In my Regency period novels I often set scenes in theatre boxes, and for some that may seem a strange place when there would be little conversation between characters, yet, for the 19th Century that wasn’t true. As I learned from descriptions in the diary of a courtesan, Harriette Wilson.
Writings that talk about the every day life in that era are rarer, and I usually search this information out in letters between family members, but it was Harriette’s diary that helped me visualise what going to the theatre meant at the time. For the middle and upper class, it was a place to meet people, to see people and be seen, in the same way we might use a night club now. The rich paid to retain a box for months. Though, if they were not using the box they may let others hire their seat for an evening. The owner of the box often saw entertainments numerous times, and so they had no desire to listen, or men may pop in to listen to one particular element of a performance that they loved most and leave again. Those with no interest in the performance often talked through a whole performance. Something Harriette laughed about when someone became annoyed with her, because talking was why people used the boxes. She told the couple they should have sat in the seats below. For Harriette, the theatre was also part of her shop window. It was one of the best places where she and her fellow courtesans could meet new men, they clubbed together to rent a box and dressed up to be admired and deliberately laughed and conversed loudly to sell themselves as good company. They needed to be admired because the more men who were interested in them the higher price they could charge the men they agreed to enter into a relationship with.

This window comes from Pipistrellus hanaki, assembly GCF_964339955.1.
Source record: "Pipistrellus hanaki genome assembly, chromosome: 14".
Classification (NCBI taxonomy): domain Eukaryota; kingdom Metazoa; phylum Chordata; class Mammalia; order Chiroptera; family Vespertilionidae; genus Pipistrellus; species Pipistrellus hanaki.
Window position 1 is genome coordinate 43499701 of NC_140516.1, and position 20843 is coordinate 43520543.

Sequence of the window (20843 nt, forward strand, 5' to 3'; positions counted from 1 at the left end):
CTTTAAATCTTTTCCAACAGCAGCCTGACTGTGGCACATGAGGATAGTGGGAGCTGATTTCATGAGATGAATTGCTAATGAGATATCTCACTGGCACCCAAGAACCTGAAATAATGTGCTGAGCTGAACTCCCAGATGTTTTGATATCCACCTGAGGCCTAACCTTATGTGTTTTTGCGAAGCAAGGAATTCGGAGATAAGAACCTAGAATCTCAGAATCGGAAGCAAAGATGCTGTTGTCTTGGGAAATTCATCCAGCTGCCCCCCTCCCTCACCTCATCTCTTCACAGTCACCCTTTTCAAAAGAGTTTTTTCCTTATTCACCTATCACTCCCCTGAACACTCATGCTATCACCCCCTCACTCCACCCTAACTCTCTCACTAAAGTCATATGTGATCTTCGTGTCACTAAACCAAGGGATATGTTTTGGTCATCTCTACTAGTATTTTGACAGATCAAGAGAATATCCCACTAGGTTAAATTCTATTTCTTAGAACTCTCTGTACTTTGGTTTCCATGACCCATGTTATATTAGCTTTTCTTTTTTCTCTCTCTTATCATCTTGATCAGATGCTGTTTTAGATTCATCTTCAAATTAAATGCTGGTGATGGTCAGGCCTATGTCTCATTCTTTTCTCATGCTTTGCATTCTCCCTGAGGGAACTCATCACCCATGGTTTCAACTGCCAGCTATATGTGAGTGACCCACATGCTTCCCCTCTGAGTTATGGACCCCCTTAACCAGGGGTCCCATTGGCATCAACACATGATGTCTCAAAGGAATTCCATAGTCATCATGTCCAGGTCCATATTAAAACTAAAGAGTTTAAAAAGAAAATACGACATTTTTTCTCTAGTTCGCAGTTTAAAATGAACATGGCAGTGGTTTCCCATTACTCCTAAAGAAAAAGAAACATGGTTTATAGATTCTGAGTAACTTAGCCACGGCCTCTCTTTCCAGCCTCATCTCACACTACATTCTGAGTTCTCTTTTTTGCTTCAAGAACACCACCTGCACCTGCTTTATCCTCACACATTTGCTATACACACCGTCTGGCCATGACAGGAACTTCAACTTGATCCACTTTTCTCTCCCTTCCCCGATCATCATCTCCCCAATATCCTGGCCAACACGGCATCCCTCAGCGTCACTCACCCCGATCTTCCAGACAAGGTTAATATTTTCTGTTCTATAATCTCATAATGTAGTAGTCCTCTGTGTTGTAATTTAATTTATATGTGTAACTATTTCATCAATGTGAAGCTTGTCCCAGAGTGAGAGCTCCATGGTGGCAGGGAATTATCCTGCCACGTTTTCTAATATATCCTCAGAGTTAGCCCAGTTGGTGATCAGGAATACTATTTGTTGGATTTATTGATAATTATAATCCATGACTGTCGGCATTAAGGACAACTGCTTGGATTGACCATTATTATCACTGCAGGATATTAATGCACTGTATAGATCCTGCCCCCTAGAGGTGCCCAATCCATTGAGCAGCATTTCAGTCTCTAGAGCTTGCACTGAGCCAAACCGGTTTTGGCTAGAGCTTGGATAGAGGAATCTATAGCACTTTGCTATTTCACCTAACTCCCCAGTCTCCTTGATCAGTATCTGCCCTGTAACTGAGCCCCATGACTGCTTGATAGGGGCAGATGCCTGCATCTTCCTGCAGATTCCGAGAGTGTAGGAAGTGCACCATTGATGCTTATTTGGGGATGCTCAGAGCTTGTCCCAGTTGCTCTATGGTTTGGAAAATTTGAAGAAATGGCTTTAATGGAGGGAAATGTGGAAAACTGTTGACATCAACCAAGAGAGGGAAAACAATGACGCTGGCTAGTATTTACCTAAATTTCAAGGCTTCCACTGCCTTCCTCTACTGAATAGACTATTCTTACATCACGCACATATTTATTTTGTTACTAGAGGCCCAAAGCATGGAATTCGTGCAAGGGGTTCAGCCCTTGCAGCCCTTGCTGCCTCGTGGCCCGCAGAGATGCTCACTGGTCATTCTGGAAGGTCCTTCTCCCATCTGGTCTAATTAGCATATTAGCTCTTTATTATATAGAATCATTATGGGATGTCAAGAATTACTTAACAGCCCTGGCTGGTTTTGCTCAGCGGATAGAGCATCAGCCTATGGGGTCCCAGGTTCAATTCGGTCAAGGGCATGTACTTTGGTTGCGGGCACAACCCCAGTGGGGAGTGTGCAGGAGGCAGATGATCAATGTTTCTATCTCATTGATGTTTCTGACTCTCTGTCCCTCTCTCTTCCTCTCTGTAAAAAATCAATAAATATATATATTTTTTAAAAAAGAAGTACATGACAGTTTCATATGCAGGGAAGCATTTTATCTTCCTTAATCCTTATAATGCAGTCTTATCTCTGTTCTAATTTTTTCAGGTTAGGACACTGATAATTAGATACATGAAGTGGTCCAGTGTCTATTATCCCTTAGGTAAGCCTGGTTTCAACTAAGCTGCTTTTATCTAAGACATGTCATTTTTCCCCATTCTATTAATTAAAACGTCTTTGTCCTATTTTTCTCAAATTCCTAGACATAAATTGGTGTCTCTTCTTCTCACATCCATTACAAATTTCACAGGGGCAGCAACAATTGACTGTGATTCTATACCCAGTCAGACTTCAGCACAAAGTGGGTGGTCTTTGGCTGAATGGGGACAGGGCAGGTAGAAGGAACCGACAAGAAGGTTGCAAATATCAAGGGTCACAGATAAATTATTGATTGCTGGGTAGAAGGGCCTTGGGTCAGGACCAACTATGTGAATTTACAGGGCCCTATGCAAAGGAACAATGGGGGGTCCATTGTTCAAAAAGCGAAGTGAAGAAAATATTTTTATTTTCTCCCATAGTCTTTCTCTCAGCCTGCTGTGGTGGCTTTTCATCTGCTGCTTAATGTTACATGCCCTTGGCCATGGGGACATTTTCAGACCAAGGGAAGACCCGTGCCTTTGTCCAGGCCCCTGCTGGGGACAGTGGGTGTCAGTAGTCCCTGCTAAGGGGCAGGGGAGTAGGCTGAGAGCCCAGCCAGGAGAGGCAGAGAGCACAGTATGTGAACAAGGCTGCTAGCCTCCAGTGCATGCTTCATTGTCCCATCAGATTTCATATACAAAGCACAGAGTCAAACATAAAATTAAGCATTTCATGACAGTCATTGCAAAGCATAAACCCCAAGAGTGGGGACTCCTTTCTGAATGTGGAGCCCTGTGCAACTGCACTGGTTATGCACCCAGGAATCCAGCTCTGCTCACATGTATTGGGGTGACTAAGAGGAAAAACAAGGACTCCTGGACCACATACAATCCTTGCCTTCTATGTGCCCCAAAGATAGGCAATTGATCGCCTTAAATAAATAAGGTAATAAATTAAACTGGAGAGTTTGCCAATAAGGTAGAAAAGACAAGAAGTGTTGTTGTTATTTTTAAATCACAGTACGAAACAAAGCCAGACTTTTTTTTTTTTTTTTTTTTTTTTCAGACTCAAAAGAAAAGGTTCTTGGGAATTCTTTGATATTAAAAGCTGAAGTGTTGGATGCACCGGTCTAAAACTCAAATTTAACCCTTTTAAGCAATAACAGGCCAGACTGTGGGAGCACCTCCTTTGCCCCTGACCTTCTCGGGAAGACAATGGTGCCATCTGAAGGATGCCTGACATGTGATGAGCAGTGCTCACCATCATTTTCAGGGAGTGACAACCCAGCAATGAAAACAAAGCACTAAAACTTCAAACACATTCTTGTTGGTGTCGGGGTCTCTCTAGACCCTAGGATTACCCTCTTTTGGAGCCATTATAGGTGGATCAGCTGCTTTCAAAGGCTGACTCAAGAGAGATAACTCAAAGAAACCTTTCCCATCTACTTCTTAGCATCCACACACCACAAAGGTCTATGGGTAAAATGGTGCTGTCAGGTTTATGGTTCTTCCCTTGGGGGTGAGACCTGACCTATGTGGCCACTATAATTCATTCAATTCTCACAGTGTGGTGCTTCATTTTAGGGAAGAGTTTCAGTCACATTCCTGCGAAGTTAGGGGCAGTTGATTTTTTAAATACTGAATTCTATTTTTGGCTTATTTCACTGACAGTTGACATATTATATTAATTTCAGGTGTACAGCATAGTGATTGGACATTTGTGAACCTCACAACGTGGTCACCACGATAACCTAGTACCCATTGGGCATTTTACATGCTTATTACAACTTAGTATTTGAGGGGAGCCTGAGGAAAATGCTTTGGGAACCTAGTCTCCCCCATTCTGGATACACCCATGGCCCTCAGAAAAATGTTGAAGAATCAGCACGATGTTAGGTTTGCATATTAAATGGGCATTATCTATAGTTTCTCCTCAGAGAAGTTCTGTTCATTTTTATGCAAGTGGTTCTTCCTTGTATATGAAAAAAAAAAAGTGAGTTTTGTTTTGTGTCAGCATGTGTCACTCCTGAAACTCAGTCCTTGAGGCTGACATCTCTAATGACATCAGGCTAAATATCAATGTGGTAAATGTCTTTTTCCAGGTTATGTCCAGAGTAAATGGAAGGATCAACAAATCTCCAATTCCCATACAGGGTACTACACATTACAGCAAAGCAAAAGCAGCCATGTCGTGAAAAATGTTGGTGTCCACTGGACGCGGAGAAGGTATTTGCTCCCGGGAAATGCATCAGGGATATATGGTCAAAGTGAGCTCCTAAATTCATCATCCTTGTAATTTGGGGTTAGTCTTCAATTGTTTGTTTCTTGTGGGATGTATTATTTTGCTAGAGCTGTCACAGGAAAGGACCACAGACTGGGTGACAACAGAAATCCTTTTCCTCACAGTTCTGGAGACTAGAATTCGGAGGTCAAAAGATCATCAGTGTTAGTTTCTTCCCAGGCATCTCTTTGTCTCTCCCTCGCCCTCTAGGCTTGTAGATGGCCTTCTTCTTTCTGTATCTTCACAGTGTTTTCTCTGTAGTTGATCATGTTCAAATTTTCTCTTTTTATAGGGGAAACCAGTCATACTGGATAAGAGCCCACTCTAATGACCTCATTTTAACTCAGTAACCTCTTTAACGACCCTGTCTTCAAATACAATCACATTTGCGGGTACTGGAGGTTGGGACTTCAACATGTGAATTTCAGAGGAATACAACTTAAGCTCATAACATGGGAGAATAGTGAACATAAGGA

So then, with all of these comings and goings, and the continual conversation, and I’m sure the actors shouting to be heard, the theatre would have been a very different place than it is today, and it’s one of those regency ways of life that fascinates me. I was, therefore, thrilled when I saw these prints hiding high up on the stairway of a 17th Century pub in the Lake District which depicted exactly what I have imagined from Harriette’s descriptions.
The Interior of the Royal ~ as it appeared on the night – New Theatre Hay Market – of it’s opening night 4th July 1821, published London 1 January 1823
This first print, which is contemporary to the time, shows exactly what I have read described, look at how many people in the boxes are seated with their backs to the stage, and are clearly talking, it displays how much of a social event theatre going was for those with money. While in the pit, we see those who may have their one and only opportunity to see the entertainment facing forward and concentrating on the stage.
The image of the second theatre, The Royal Theatre Cobourg Surrey dated as the opening night in 1818 published 1 January 1819, is not anywhere near as busy a picture, and yet again it portrays that the people attending are talking, some with their backs turned on the stage. Both images portraying the theatre was a social hub.
A wonderful insight, so, if you love insights into history as I do, keep your eyes peeled for those interesting wall-filling prints in old hotels and pubs. I always have a walk around and a good look.
For more information on the history of theatres take a look at the UK’s National Archives here https://www.bl.uk/romantics-and-victorians/articles/19th-century-theatre